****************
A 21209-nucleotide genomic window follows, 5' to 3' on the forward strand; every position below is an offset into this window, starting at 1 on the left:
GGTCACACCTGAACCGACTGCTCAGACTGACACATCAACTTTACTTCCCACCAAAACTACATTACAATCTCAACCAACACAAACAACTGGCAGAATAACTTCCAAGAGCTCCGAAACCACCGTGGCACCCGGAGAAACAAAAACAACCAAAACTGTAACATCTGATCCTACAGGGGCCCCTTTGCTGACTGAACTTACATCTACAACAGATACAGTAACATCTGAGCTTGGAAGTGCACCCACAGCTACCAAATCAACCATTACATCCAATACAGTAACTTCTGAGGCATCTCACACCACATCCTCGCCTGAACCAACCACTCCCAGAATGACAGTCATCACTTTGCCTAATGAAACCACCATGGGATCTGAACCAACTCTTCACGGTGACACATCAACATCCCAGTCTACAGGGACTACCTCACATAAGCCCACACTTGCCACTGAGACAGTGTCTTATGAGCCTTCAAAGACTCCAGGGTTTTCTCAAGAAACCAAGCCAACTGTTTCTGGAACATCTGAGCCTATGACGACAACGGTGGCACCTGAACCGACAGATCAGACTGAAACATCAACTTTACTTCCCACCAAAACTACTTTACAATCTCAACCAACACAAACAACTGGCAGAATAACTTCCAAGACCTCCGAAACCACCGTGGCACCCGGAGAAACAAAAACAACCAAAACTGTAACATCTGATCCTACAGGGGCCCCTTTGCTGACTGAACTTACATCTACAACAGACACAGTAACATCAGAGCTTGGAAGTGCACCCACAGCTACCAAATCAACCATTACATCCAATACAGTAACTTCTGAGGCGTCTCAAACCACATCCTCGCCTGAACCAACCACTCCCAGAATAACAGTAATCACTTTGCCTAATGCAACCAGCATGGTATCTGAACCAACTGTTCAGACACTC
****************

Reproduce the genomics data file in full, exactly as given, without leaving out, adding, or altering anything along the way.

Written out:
A 21209-nucleotide genomic window follows, 5' to 3' on the forward strand; every position below is an offset into this window, starting at 1 on the left:
GGTCACACCTGAACCGACTGCTCAGACTGACACATCAACTTTACTTCCCACCAAAACTACATTACAATCTCAACCAACACAAACAACTGGCAGAATAACTTCCAAGAGCTCCGAAACCACCGTGGCACCCGGAGAAACAAAAACAACCAAAACTGTAACATCTGATCCTACAGGGGCCCCTTTGCTGACTGAACTTACATCTACAACAGATACAGTAACATCTGAGCTTGGAAGTGCACCCACAGCTACCAAATCAACCATTACATCCAATACAGTAACTTCTGAGGCATCTCACACCACATCCTCGCCTGAACCAACCACTCCCAGAATGACAGTCATCACTTTGCCTAATGAAACCACCATGGGATCTGAACCAACTCTTCACGGTGACACATCAACATCCCAGTCTACAGGGACTACCTCACATAAGCCCACACTTGCCACTGAGACAGTGTCTTATGAGCCTTCAAAGACTCCAGGGTTTTCTCAAGAAACCAAGCCAACTGTTTCTGGAACATCTGAGCCTATGACGACAACGGTGGCACCTGAACCGACAGATCAGACTGAAACATCAACTTTACTTCCCACCAAAACTACTTTACAATCTCAACCAACACAAACAACTGGCAGAATAACTTCCAAGACCTCCGAAACCACCGTGGCACCCGGAGAAACAAAAACAACCAAAACTGTAACATCTGATCCTACAGGGGCCCCTTTGCTGACTGAACTTACATCTACAACAGACACAGTAACATCAGAGCTTGGAAGTGCACCCACAGCTACCAAATCAACCATTACATCCAATACAGTAACTTCTGAGGCGTCTCAAACCACATCCTCGCCTGAACCAACCACTCCCAGAATAACAGTAATCACTTTGCCTAATGCAACCAGCATGGTATCTGAACCAACTGTTCAGACACTC